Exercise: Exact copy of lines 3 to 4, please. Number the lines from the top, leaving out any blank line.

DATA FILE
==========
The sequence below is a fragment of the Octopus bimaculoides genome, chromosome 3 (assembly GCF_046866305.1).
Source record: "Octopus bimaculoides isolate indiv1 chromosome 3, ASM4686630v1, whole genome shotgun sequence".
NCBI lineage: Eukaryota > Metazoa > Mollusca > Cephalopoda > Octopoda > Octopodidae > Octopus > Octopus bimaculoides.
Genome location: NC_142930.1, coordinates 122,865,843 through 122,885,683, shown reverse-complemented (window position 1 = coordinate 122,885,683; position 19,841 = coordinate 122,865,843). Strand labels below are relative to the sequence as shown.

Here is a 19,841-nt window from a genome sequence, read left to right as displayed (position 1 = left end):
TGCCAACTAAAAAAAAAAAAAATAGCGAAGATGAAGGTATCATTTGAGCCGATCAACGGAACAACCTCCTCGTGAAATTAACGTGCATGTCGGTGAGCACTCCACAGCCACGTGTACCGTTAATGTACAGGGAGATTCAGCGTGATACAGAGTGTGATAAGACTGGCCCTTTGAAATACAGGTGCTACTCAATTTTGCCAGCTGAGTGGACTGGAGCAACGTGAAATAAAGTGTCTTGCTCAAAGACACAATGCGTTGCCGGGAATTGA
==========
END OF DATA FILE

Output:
NCBI lineage: Eukaryota > Metazoa > Mollusca > Cephalopoda > Octopoda > Octopodidae > Octopus > Octopus bimaculoides.
Genome location: NC_142930.1, coordinates 122,865,843 through 122,885,683, shown reverse-complemented (window position 1 = coordinate 122,885,683; position 19,841 = coordinate 122,865,843). Strand labels below are relative to the sequence as shown.